San Diego City Attorney Mara Elliott and Assemblyman Todd Gloria / Photos by Megan Wood and Adriana Heldiz

California allows governments to sue people and businesses who engage in unfair and fraudulent practices.

But state law also requires that half of the penalties collected through civil enforcement must be shared with the county treasurer if the legal action is brought by a city prosecutor. In other words, the city might file a consumer protection case but only get 50 percent of the fines in the end.

“The distribution is not fair, and it doesn’t make sense,” San Diego City Attorney Mara Elliott told the Senate Judiciary Committee last week. “Recovering full penalties for the work we do is very important.”

Elliott is a sponsor of AB 3020, written by Assemblyman Todd Gloria. The bill would allow the city of San Diego to collect the full penalty stemming from any consumer cases they bring to the court.

It passed the Assembly earlier this year. It also passed the Senate Judiciary Committee on July 30 by 7-1, with Sen. Andreas Borgeas, a Republican from Fresno, not casting a vote. During the hearing, Borgeas expressed concern that other cities would see what San Diego was doing and want to alter their revenue-sharing responsibilities, too.

The state’s Unfair Practices Act, however, specifies that only cities with populations of more than 750,000 can bring these types of cases forward in the first place. Those are San Jose, San Diego and Los Angeles, according to a legislative analysis of Gloria’s bill. (San Francisco also has special prosecutorial powers as a consolidated city-county.)

Borgeas went on to ask why the bill was important enough to deserve a hearing at all. Legislative leaders have asked that non-coronavirus-related bills wait until 2021.

“Local governments are being squeezed in this pandemic and their revenues are plummeting, making them have to choose very difficult priorities of what they can pursue and what not pursue,” Gloria argued. Elliott, he said, is handling some cases related to COVID-19, “but has to judge on the fact that if she spends $100,000 in doing it, she only gets half of the revenue back.”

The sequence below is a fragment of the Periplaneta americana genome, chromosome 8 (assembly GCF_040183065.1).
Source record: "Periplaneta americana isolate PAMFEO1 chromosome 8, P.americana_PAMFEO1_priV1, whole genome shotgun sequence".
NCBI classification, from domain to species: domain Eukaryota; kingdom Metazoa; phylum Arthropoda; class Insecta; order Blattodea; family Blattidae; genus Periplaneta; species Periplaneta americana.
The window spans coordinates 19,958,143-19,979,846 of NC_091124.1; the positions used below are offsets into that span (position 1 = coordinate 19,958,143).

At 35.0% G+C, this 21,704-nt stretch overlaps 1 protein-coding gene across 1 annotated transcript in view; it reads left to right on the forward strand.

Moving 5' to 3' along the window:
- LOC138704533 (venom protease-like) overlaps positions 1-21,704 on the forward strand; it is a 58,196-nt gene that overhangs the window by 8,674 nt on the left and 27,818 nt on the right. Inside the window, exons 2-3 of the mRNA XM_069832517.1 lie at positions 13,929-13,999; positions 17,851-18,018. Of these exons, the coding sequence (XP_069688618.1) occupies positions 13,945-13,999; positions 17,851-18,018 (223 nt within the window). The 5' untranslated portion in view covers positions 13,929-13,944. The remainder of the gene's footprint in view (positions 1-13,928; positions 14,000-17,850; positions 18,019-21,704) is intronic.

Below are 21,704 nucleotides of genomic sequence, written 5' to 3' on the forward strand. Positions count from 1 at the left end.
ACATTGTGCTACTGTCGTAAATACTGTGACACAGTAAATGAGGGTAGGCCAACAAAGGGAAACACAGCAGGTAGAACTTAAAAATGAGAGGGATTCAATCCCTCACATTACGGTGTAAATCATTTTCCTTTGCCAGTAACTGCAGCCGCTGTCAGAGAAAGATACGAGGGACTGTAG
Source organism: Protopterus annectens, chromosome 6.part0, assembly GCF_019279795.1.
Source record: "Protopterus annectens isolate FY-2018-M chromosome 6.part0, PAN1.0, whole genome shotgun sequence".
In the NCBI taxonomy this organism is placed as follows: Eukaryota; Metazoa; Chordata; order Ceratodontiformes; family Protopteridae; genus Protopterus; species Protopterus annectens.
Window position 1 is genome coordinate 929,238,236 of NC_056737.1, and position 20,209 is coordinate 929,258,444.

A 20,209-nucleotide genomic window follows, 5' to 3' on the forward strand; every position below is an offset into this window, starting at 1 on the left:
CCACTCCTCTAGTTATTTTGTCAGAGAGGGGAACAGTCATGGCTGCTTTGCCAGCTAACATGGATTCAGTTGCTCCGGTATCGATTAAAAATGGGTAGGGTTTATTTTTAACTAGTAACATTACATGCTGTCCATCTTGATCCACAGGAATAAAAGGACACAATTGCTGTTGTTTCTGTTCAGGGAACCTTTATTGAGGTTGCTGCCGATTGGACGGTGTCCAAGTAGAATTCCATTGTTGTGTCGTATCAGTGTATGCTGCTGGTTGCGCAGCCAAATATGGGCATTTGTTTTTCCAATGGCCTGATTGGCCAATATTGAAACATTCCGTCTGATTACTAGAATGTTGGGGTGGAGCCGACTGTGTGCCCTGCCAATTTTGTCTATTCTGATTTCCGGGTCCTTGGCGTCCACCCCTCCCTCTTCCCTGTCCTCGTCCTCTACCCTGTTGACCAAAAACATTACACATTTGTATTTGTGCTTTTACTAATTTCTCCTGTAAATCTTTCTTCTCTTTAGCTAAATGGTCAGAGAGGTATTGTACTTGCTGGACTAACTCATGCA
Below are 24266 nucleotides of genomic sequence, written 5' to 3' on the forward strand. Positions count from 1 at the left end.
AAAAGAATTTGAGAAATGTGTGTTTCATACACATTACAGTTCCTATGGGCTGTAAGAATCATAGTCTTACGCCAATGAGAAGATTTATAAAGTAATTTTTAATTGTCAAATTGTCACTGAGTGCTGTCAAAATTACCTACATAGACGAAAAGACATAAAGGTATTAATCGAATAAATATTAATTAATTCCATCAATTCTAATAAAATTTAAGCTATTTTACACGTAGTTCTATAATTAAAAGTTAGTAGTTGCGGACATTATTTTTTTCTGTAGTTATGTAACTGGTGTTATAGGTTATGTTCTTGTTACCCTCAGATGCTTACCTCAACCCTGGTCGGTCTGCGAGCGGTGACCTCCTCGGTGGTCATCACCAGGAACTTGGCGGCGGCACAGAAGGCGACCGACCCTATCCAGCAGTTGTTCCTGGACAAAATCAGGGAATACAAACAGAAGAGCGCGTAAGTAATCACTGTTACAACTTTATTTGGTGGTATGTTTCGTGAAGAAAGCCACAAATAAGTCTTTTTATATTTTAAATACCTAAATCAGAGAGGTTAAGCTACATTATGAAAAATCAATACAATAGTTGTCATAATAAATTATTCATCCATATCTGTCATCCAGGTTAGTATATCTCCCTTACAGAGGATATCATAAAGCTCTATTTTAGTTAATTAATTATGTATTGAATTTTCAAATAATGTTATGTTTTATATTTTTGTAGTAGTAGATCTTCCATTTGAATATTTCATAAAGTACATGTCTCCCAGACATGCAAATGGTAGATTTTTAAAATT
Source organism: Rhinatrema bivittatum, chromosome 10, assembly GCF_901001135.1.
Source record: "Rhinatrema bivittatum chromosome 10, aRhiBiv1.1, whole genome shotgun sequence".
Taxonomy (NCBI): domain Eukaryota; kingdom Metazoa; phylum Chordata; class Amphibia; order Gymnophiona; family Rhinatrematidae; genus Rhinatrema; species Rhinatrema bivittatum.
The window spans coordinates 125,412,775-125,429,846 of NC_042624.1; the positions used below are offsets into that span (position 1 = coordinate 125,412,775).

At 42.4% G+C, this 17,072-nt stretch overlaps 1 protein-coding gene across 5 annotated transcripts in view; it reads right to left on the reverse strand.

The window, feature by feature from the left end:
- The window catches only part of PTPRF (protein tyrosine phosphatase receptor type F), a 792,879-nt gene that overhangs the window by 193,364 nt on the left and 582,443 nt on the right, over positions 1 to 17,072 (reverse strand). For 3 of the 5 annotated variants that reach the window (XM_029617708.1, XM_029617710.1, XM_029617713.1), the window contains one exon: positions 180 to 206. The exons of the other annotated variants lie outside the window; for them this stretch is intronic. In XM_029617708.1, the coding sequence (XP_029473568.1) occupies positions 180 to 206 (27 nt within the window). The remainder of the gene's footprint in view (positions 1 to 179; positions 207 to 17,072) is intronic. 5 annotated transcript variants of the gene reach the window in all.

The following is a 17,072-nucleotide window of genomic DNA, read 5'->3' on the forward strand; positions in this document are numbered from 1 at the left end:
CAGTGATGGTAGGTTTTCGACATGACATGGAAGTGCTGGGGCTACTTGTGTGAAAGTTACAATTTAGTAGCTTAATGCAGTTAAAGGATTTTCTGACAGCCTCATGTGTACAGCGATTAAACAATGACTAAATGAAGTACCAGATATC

In an interview this week, Mark Ankcorn, chief deputy city attorney for the Affirmative Civil Enforcement Unit, said his staff has investigated hundreds of complaints during the pandemic. Some of those complaints were leveled at people selling goods on the internet, which means major platforms are in the middle, which complicates things.

“Having a robust enforcement division that is able to get back from these bad actors some of the costs of our investigations means we can do even more for consumers,” Ankcorn said.

Another problem, as Ankcorn sees it, is that the state consumer protection law anticipated a small volume of cases and split the penalties between cities and counties as a way to fund superior courts. But superior courts are largely funded these days through filing fees, Ankcorn said. “This is effectively windfall money for these counties and it’s long vexed the prosecutorial community.”

More on the history: Gloria introduced a similar bill in 2019, but it was broader in scope and would have applied to eligible city attorneys across the state. Gov. Gavin Newsom vetoed it, saying state law was “intended to ensure that both the city and county have resources to enforce consumer protection laws.”

The California State Association of Counties lobbied against it, but the group is staying out of Gloria’s San Diego-specific version of the same bill. AB 3020 has no registered opposition, and Ankcorn said Newsom has signaled early support for it.

A spokesman for the county didn’t return a message seeking comment on the bill.

Jesse Marx

AB 5 Fixes Rolled Into Urgency Bill

The work of clarifying and changing last year’s landmark AB 5 began as a handful of separate bills, but now has been consolidated into a single measure that would take effect immediately if the Legislature and governor sign off.